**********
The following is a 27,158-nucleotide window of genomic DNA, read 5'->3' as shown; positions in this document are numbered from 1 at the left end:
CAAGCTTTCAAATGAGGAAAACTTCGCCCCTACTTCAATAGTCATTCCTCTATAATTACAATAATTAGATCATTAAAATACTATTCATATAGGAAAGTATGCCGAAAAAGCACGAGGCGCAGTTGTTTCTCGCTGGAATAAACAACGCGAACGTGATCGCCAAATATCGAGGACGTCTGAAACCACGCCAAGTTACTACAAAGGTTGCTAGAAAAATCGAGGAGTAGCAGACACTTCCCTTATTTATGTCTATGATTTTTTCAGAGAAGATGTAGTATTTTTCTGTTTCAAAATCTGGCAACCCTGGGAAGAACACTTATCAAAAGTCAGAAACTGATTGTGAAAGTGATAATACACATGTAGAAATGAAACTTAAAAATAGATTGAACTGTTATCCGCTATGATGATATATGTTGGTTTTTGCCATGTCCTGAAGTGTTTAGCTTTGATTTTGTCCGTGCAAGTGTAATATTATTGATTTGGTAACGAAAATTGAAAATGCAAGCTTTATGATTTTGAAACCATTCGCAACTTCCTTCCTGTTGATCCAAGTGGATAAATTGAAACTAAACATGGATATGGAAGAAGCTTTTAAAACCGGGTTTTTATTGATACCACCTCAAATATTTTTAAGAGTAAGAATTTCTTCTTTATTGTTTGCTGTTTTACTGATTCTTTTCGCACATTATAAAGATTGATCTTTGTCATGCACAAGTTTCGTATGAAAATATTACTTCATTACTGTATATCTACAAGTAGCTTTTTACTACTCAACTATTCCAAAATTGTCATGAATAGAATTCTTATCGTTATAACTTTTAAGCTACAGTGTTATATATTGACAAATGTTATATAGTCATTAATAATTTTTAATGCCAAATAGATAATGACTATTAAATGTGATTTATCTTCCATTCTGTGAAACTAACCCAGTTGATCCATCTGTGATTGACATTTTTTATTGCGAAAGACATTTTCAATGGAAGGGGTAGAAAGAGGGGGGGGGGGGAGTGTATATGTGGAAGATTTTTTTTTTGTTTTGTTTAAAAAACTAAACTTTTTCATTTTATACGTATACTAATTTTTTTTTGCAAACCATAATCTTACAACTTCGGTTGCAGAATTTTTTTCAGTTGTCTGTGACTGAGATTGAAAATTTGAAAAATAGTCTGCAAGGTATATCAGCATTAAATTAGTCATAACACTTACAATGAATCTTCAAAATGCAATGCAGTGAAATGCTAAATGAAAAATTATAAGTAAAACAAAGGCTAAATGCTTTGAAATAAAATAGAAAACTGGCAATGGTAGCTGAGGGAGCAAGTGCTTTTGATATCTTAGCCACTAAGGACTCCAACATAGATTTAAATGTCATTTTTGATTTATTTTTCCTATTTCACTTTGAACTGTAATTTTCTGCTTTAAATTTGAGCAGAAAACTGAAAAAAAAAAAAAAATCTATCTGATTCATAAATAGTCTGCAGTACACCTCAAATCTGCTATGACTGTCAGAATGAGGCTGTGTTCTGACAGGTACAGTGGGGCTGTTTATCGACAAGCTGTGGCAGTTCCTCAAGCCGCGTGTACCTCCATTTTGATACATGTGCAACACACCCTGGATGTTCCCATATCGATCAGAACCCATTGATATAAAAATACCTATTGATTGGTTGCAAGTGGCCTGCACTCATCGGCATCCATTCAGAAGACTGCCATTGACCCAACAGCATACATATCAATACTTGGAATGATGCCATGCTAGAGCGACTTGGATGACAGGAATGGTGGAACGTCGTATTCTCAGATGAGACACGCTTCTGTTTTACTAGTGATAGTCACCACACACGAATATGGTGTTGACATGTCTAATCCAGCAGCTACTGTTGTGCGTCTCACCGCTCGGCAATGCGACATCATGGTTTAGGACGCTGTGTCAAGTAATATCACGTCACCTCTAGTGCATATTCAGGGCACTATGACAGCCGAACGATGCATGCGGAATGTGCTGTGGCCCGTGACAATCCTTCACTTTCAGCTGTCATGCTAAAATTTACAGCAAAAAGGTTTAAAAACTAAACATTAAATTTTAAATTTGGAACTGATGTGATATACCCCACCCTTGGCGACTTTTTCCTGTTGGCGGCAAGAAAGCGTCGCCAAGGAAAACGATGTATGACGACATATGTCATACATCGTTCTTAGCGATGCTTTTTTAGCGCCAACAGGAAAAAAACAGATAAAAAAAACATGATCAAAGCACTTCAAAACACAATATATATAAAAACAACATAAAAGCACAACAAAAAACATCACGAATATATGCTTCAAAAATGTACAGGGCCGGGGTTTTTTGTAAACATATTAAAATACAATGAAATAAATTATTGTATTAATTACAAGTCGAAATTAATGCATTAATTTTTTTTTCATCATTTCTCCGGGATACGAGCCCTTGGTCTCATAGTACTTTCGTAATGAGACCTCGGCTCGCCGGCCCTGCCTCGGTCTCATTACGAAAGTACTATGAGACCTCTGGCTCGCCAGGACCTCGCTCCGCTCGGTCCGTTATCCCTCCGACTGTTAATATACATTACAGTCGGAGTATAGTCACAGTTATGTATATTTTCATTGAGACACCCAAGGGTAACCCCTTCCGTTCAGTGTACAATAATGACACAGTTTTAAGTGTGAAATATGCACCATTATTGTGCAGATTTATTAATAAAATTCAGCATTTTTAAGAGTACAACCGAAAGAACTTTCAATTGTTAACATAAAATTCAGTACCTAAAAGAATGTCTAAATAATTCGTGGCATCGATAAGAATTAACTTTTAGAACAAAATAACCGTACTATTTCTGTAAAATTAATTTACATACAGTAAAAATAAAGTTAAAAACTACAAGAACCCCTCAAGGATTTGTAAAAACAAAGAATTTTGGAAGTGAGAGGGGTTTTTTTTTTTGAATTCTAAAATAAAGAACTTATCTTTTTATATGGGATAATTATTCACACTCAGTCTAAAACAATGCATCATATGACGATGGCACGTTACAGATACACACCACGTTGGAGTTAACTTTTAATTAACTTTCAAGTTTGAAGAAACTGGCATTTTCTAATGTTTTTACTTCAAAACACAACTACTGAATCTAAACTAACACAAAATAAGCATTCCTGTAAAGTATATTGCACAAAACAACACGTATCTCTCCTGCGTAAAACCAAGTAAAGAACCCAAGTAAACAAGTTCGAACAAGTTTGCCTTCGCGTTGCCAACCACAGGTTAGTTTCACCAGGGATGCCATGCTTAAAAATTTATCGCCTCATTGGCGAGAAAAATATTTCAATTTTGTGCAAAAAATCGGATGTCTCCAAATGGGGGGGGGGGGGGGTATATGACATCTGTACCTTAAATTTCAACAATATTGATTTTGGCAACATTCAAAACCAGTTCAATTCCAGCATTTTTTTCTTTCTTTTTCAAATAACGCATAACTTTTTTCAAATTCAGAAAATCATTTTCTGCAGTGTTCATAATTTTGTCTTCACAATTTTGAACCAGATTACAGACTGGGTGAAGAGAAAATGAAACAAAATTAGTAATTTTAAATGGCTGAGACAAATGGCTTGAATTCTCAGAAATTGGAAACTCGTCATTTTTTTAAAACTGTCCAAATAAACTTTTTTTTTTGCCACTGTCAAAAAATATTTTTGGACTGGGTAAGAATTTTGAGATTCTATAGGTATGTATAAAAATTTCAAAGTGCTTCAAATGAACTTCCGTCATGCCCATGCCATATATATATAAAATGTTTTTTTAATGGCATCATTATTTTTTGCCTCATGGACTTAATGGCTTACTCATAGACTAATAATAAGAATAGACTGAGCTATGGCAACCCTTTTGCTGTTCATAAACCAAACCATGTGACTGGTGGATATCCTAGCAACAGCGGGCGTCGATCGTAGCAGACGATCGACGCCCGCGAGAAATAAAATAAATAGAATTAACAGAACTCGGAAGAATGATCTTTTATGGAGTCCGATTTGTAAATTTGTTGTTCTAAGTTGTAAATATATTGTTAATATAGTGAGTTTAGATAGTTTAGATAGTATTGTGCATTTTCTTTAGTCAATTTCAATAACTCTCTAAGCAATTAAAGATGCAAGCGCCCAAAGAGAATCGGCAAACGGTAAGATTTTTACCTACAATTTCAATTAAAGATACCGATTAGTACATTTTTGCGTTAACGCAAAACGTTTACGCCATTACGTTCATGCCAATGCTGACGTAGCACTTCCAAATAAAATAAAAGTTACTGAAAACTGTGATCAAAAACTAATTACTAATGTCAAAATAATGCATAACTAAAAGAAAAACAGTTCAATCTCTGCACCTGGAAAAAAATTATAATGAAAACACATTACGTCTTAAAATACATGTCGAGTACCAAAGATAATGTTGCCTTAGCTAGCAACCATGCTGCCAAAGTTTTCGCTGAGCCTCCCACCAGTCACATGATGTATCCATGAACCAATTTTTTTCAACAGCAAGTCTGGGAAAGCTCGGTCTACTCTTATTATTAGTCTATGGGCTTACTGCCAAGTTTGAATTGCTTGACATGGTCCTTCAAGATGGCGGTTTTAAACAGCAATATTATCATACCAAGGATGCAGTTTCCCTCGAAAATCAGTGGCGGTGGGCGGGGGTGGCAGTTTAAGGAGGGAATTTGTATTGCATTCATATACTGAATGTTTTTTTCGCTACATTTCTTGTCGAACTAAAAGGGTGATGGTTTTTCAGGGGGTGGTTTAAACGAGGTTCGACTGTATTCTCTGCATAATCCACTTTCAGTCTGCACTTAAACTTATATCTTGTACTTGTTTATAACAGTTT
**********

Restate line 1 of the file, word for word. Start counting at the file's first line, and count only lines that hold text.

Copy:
The following is a 27,158-nucleotide window of genomic DNA, read 5'->3' as shown; positions in this document are numbered from 1 at the left end: